The apartment business is booming in Chattanooga.
The real estate services firm Rock Apartment Advisors looked at 53 complexes here last summer and found that 96.9 percent of units were full. That's about as strong as it gets in the Southeast.
Of those 53 complexes, 31 were fuller than they were a year earlier. Sixteen were emptier. The rest had no change.
"Chattanooga is one of the hottest markets," said David Wilson, the firm's primary adviser. "It's outperforming a lot of markets."
Experts say a couple of factors sent people to apartments. For one, the economy's recovery since the recession has been slow. Also, mortgage-lending standards are tighter than they used to be, making it more difficult for potential home buyers to get the money they need.
And even beyond those problems, experts say that some Americans feel nervous about owning property after the bottom fell out of the real estate market six years ago.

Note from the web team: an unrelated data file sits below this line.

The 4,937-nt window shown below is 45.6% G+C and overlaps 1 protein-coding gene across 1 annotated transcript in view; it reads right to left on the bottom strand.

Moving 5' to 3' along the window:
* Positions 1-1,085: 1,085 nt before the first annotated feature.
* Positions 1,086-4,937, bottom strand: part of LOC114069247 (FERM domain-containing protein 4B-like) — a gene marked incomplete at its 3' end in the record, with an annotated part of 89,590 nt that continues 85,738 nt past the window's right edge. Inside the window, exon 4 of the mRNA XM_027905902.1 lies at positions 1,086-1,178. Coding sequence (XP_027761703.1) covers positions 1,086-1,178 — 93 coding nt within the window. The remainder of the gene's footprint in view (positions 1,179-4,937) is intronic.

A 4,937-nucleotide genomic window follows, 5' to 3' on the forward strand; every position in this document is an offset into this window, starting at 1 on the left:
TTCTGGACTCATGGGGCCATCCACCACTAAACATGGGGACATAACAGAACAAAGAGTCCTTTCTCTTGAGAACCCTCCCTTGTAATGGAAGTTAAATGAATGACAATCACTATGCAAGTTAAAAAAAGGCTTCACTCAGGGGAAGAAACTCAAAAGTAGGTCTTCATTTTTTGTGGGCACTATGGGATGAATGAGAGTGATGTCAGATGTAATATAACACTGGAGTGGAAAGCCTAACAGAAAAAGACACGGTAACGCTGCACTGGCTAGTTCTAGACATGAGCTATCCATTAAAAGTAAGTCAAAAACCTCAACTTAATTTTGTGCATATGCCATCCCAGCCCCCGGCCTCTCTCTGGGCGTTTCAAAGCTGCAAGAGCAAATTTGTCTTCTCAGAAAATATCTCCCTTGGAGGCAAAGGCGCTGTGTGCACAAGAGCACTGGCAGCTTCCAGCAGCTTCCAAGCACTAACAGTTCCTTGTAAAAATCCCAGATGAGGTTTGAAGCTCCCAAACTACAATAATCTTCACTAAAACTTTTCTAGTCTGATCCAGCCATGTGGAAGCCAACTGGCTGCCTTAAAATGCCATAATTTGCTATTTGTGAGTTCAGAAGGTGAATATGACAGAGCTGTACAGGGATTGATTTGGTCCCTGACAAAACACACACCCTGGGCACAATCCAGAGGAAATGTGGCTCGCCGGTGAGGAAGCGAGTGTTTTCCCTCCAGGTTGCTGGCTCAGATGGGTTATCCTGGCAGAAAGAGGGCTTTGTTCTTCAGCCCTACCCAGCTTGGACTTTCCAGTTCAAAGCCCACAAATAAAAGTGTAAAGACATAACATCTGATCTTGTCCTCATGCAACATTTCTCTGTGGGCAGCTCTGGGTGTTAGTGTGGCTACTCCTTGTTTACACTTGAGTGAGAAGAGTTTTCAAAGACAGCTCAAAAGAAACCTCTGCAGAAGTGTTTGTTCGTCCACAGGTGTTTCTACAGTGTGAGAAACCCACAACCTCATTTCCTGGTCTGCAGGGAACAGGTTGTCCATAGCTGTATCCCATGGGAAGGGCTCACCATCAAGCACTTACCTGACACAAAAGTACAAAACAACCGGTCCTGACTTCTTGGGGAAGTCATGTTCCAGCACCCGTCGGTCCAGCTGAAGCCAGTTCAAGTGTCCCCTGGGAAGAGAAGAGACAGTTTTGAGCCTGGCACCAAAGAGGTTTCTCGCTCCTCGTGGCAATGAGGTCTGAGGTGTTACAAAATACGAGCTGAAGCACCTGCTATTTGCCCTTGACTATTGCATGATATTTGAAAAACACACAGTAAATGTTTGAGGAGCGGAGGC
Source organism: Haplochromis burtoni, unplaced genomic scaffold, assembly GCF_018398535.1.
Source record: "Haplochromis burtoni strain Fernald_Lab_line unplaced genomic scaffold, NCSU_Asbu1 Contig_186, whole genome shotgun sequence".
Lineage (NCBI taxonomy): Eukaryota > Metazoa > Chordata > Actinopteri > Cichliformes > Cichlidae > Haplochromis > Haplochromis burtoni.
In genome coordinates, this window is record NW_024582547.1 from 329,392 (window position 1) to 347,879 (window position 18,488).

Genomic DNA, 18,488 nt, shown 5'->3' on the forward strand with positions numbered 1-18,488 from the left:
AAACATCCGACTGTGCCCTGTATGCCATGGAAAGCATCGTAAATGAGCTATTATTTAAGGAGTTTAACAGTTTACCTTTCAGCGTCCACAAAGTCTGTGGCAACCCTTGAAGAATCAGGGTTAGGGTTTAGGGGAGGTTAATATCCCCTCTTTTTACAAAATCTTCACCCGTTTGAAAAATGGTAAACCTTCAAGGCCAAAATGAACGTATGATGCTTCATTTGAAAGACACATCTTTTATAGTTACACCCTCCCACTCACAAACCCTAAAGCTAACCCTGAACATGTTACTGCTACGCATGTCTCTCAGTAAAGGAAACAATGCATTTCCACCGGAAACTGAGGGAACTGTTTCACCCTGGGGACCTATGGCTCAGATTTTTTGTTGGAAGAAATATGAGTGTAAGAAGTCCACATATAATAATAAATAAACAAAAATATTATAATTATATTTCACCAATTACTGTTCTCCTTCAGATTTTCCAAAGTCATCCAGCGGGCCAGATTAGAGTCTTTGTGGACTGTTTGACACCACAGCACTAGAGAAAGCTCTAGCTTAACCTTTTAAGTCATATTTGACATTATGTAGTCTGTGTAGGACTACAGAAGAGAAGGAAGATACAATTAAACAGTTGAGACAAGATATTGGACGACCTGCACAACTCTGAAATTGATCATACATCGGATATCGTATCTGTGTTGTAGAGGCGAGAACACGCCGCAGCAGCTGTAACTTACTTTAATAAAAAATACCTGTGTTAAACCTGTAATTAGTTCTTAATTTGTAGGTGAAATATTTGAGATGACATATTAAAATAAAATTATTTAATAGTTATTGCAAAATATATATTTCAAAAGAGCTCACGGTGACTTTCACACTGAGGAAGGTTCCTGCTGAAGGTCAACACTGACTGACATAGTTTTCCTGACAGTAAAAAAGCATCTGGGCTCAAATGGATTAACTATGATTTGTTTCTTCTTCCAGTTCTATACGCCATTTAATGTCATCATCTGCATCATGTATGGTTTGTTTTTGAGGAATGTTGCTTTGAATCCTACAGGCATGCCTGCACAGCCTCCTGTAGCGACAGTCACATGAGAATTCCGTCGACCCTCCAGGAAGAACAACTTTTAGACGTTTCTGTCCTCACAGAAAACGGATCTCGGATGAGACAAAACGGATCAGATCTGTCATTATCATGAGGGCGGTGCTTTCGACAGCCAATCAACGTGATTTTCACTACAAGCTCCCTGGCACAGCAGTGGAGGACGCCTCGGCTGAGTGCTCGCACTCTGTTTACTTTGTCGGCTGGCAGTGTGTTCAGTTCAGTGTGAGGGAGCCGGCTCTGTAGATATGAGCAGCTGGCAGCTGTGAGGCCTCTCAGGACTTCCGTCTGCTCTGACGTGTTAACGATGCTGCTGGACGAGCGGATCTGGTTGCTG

Across the country, 65.4 percent of Americans own homes. The Census Bureau says the rate hasn't been that low since 1997.
But a decline in homeownership is good for apartment complexes. Becky Brooks, manager of the Waterford Place apartment complex and a former Chattanooga Apartment Association president, said she can tell the market is strong because few complexes are offering incentives upon the signing of a lease. Potential renters don't need any convincing.
The recent rental surge has also led to new development projects, especially downtown. A Virginia-based company called Ivy Lane Advisors announced in February that it plans to build 102 units in complexes on East Main Street and Madison Street.
Chattanooga developer John Clark, meanwhile, is leading construction of a 100-unit complex downtown called Walnut Commons. Construction is expected to wrap up later this year, and it will feature studio, one-bedroom and two-bedroom apartments priced at $750 to $1,200 a month.
"The market is certainly ready," Clark said.
Contact staff writer Tyler Jett at email@example.com or 423-757-6476.